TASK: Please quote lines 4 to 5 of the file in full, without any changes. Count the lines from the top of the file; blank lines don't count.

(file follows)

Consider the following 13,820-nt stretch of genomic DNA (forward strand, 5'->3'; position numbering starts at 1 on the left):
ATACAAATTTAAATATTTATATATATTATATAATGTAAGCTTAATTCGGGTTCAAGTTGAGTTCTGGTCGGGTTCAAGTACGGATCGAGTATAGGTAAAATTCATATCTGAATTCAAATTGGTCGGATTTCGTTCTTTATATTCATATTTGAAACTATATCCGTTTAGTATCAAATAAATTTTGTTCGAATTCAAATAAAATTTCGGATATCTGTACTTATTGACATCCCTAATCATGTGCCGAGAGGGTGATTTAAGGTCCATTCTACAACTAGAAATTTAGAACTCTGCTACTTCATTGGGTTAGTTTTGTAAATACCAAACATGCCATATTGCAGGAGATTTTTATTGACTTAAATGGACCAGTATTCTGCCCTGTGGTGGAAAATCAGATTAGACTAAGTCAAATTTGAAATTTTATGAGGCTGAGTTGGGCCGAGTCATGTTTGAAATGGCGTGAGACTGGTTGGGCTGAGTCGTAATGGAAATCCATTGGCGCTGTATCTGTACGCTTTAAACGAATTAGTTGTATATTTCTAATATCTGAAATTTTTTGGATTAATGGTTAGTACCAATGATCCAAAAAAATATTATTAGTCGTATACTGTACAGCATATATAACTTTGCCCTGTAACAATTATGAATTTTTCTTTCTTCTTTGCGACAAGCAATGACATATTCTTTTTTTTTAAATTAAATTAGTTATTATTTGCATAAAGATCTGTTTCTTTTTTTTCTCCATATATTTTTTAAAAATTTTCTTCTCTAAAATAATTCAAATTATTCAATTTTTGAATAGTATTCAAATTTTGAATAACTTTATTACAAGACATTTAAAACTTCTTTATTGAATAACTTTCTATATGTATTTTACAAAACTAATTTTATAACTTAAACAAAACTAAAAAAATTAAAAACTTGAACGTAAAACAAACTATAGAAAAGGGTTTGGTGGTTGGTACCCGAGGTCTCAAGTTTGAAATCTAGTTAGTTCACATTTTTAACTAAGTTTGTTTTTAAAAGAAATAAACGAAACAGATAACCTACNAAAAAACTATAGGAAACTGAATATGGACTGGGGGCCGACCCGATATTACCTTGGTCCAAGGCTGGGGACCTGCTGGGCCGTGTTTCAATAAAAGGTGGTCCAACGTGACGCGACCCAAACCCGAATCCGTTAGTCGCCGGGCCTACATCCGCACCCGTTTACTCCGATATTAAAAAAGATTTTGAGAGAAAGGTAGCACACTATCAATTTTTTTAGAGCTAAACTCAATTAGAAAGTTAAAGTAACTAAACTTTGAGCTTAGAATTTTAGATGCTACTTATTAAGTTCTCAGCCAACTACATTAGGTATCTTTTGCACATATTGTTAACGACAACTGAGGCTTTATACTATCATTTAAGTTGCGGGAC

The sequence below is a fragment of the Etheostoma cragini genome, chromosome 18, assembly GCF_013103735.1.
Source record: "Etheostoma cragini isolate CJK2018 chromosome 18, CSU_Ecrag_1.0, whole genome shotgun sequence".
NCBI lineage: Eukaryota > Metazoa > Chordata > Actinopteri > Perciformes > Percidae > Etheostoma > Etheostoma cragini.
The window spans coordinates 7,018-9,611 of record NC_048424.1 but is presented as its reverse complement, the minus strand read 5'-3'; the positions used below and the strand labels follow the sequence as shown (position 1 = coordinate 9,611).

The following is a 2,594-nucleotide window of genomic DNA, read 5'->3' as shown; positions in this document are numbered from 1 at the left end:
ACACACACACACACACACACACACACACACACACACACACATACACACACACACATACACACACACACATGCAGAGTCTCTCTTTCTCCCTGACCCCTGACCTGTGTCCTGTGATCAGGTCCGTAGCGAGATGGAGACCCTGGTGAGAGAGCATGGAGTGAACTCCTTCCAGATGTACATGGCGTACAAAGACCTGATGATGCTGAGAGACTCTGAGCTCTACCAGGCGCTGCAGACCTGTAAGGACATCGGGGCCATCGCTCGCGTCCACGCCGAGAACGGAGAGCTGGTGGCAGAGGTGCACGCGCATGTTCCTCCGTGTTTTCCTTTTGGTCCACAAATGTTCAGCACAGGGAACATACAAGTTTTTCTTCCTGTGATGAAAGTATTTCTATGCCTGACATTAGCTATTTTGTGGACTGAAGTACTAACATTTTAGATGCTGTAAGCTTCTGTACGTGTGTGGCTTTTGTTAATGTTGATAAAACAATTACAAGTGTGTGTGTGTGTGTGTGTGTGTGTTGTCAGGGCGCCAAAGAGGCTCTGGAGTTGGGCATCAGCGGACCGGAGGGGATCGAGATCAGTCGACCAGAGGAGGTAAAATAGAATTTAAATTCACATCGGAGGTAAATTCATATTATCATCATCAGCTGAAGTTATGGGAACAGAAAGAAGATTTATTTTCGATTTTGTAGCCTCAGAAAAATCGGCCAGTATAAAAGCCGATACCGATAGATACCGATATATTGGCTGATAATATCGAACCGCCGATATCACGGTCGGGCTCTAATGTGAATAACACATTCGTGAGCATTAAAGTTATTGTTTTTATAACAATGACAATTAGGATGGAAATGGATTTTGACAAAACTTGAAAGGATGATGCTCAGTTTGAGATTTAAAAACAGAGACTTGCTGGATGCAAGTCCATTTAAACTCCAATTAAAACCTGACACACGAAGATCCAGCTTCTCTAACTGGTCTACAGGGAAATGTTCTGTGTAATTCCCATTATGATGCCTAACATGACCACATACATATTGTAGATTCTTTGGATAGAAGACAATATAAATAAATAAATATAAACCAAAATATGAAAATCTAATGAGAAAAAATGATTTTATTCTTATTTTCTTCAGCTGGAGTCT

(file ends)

Source record: "Etheostoma cragini isolate CJK2018 chromosome 18, CSU_Ecrag_1.0, whole genome shotgun sequence".
NCBI lineage: Eukaryota > Metazoa > Chordata > Actinopteri > Perciformes > Percidae > Etheostoma > Etheostoma cragini.